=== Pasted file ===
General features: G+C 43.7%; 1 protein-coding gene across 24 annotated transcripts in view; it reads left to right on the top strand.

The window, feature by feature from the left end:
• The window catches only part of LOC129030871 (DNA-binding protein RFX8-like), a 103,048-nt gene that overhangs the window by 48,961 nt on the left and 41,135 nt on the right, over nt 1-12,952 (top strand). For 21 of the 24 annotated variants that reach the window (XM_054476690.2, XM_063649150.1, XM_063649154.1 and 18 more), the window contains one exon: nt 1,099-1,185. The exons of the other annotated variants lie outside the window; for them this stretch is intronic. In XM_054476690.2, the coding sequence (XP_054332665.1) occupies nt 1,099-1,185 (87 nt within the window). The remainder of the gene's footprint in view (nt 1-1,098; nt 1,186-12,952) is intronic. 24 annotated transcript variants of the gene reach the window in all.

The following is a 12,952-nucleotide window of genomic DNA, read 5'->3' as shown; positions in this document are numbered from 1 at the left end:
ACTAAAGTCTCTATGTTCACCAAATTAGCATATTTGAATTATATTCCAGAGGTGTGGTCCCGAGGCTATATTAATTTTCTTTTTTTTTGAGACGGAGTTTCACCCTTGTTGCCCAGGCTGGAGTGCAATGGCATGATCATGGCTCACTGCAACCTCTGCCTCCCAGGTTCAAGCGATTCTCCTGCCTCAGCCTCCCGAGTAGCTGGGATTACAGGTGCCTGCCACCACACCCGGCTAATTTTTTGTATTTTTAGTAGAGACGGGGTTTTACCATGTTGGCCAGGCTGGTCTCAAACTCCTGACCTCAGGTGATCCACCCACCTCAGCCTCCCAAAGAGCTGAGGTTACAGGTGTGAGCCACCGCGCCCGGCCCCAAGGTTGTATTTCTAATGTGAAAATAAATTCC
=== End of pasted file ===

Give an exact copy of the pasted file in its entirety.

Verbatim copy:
General features: G+C 43.7%; 1 protein-coding gene across 24 annotated transcripts in view; it reads left to right on the top strand.

The window, feature by feature from the left end:
• The window catches only part of LOC129030871 (DNA-binding protein RFX8-like), a 103,048-nt gene that overhangs the window by 48,961 nt on the left and 41,135 nt on the right, over nt 1-12,952 (top strand). For 21 of the 24 annotated variants that reach the window (XM_054476690.2, XM_063649150.1, XM_063649154.1 and 18 more), the window contains one exon: nt 1,099-1,185. The exons of the other annotated variants lie outside the window; for them this stretch is intronic. In XM_054476690.2, the coding sequence (XP_054332665.1) occupies nt 1,099-1,185 (87 nt within the window). The remainder of the gene's footprint in view (nt 1-1,098; nt 1,186-12,952) is intronic. 24 annotated transcript variants of the gene reach the window in all.

The following is a 12,952-nucleotide window of genomic DNA, read 5'->3' as shown; positions in this document are numbered from 1 at the left end:
ACTAAAGTCTCTATGTTCACCAAATTAGCATATTTGAATTATATTCCAGAGGTGTGGTCCCGAGGCTATATTAATTTTCTTTTTTTTTGAGACGGAGTTTCACCCTTGTTGCCCAGGCTGGAGTGCAATGGCATGATCATGGCTCACTGCAACCTCTGCCTCCCAGGTTCAAGCGATTCTCCTGCCTCAGCCTCCCGAGTAGCTGGGATTACAGGTGCCTGCCACCACACCCGGCTAATTTTTTGTATTTTTAGTAGAGACGGGGTTTTACCATGTTGGCCAGGCTGGTCTCAAACTCCTGACCTCAGGTGATCCACCCACCTCAGCCTCCCAAAGAGCTGAGGTTACAGGTGTGAGCCACCGCGCCCGGCCCCAAGGTTGTATTTCTAATGTGAAAATAAATTCC